CONCERNS ABOUT BEAVER RE-INTRODUCTION
have been raised about the problems of beaver reintroduction.
there are two common misconceptions:
1. Beavers do not eat fish (ever) – they are completely herbivorous, feeding on plants and forbs, and sometimes tree bark and twigs.
The Scottish animals would be European beavers not North American beavers,
which have an image problem caused by its flooding of large areas.
Concerns have been expressed that as a herbivore and a dam builder, the beaver may have an adverse impact on forestry in this country. However beavers feed overwhelmingly on plants and forbs close to water as well as broadleaved species and as such avoid riparian areas planted exclusively with conifers. In mixed woodlands, conifers may be susceptible to flood damage but in Norway a review of the situation found that the problem of inundated conifers was much exaggerated, and that damage to forestry was so minimal that it was not worth insuring against it. In much of Scotland, the terrain would also mitigate against large areas of flooding (which is more common in exceptionally flat areas).
Scotland's native broadleaves will be preferred by beavers as both food and building material. In addition, given that they are the prime constituent of riparian woodland, native broadleaves are more likely to suffer the effects of inundation caused by beaver dams. However many riparian species such as willow, alder and birch have co-existed with beavers for millions of years. These trees are well equipped to deal with an increase in the water table. But in some cases where conditions become too wet, some trees will die and will provide excellent habitat for invertebrates and fungi as well as good feeding and nesting sites for birds and bats. In good quality habitat, it has been shown that beavers, by selective feeding and coppicing, create a diversity of species and age structure and so do not destroy riparian woodlands but instead maintain them. However in areas where less productive but preferred food species such as aspen are eaten, beavers do have the capacity to deplete food resources.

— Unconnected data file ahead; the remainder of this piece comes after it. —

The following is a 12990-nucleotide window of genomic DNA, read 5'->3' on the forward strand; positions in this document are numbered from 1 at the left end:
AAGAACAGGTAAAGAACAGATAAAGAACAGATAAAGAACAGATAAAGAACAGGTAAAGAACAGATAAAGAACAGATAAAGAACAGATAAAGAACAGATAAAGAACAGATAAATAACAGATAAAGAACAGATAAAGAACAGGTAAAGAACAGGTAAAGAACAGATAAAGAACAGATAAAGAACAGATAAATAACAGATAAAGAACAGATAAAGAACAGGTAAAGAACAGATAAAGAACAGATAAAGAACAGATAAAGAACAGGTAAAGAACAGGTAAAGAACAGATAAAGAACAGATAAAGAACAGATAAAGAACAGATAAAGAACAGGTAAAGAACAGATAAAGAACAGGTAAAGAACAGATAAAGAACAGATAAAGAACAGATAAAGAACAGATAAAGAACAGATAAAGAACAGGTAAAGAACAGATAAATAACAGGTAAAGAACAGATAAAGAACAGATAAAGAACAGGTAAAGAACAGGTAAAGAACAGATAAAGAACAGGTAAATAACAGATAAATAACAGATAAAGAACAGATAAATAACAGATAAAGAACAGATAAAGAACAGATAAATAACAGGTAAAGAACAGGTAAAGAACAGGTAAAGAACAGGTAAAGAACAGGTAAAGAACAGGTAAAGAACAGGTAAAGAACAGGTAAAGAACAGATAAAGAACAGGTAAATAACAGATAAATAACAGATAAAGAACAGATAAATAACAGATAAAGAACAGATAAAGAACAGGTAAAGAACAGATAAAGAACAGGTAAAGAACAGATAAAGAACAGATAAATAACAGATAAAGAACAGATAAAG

Scotland, the aspen is an uncommon tree which supports a rich invertebrate
fauna, including a unique association found only in Highland areas,
and there are concerns that these valuable aspen stands are at risk
of eradication by beavers. However, much of the Scottish aspen resource
is located far from beaver-suitable watercourses and is inaccessible
to beavers, while some of those special aspen stands within easy reach
of beavers could be protected by fencing or sheathing the lower 1.5
meters of each trunk with heavy gauge wire mesh, until such a time that
riparian woodland management schemes substantially increase the range
and numbers of aspen. In some ways, we could say that the debate about
beavers has done more to raise the profile of aspens than any previous
from Europe shows beavers can flood or feed on crops, but this is more
an issue of areas of lowland Europe beside big rivers. Beavers sometimes
feed on maize and root crops such as sugar beet. This is an issue when
crops are grown very close to riversides. The effects of both flooding
and feeding can be countered by not planting susceptible crops near
the watercourse as part of the new approach to
safeguarding rivers and freshwater. Buffer zones of even 10 meters of
good riparian habitat can remove risks to agriculture. Beavers can dam
culverts in low-lying fields, and there should always be the opportunity
to remove such structures. Simple electric fencing is also effective.